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HPU student wins Miss Hawai'i USA

by Jenny Lundahl, associate editor

An HPU communication major, Juliet Lighter, was crowned Miss Hawai‘i USA on May 27 at the Sheraton Waikiki Ballroom. HPU was well represented at this year’s pageant, a preliminary for the 2002 Miss USA, with five girls out of 12 being HPU students. These young women, from all over Hawai‘i, competed in three categories: swimsuit, interview, and evening gown.
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The interview took place before the pageant, but the Sheraton Waikiki audience had the opportunity to enjoy the two other categories, as well as a fashion show and performances by local entertainer Jordan Segundo.
   

As winner, Lighter has her choice of an $8,500 scholarship from HPU or a $10,000 scholarship from Johnson & Wales University. She will also compete with 49 other girls for the 2002 Miss USA title, and if she wins, she will go on to compete for Miss Universe.

Lighter is a junior with a minor in public relations. She was raised on Oahu and her pageantry experiences began in 1996. Lighter said that there are many ways to prepare for Miss Hawai‘i USA, but for her it was spiritually, mentally, emotionally, and physically.

“Spiritually meaning that I’m a new-born Christian. I put my faith and trust in God,” said Lighter. She also goes to the gym six days a week and is constantly watching the news and reading newspapers in order to keep herself up-to-date with what’s going on in the world.

Lighter is looking forward to representing Hawai‘i in the national Miss USA pageant and hopes to make it to the top 10. Her ultimate goals, she said, are: “I want to work nationally to bring out the awareness of domestic violence, travel around the world, marry my best friend, and start a family of my own.”

Alicia Michioka, a journalism major at HPU minoring in advertising, was the first runner up at the pageant, which was presented by 2 Couture under the direction of Eric Chandler and Takeo. Michioka, who is an award-winning editor of Kalamalama, the university newspaper, has been participating in pageants since 1994. As first runner up, Michioka needs to be prepared to take over the crown if something prevents Lighter from keeping her title.

HPU sponsors the first runner up with a 50 percent scholarship. “I don’t participate in a pageant unless it has an HPU scholarship,” said Michioka. “My schooling here at HPU is paid for from running in pageants.” Second runner up Lauren Nishiki also received a 50 percent HPU scholarship.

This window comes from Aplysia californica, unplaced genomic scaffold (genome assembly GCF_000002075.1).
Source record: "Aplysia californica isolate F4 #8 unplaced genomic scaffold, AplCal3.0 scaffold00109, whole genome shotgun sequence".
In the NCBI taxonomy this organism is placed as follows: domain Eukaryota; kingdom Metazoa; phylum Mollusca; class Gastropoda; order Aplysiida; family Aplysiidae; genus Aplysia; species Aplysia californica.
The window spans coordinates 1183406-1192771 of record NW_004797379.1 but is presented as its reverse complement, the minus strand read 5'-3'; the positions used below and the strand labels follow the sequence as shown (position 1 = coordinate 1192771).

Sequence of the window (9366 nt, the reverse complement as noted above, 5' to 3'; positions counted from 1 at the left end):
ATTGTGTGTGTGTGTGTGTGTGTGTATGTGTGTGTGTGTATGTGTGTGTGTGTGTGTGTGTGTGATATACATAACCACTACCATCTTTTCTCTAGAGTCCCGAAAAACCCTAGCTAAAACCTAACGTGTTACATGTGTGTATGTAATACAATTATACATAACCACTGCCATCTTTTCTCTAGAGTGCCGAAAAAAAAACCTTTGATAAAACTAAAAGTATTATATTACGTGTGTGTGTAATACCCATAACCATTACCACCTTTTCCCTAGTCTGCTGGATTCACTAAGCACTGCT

Two more scholarship pageants are scheduled this fall: Miss World Hawaii, Sep. 22, and Miss Haleiwa Sea Spree, Oct. 19. Deadline is Aug. 30. Call 520-8119 and for applications.

   
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Pageant Facts

by Jenny Lundahl, associate editor

Two major pageants are available to young women: Miss USA and Miss America. These two pageants differ from each other in several ways. Miss America is the original beauty pageant that started on the mainland in the 1920s. Originally, the format for the contest was a swimsuit competition. This evolved to include eveningwear, and then an interview. The talent competition was added in 1935. Scholarships were not offered as prizes until 1945 and have grown from $5,000 a year in awards to $25,000.

In today’s Miss America pageant, talent is 40 percent of the overall score. The interview is 30 percent, while evening gown and swimsuit each count for 15 percent. Contestants must be between 18-25, never married and without children, and must have won another beauty pageant in order to enter.

The Miss USA pageant organization grew out of a disagreement between the two creators of Miss America. The creator of Miss USA wanted the pageant to be more beauty oriented. Therefore, this pageant has only three categories: swimsuit, evening gown, and interview, all of equal importance in the judging process.

In Hawai‘i, both pageants require a $500 entry fee, which contestants generally get from sponsors. Both pageants offer winners 100 percent scholarships at HPU, while first and second runners-up receive 50 percent scholarship each. HPU also offers scholarships for Miss Hawaii/Miss Hawaii USA Teen, for a total of six scholarships. Young women, who are considering pageantry as a way to finance their education, should remember that at least nine months of local residence is required.

Source: "Miss America – In pursuit of the crown," by Ann-Marie Bivans.

 

©2001, Kalamalama, the HPU Student Newspaper. All rights reserved.
 
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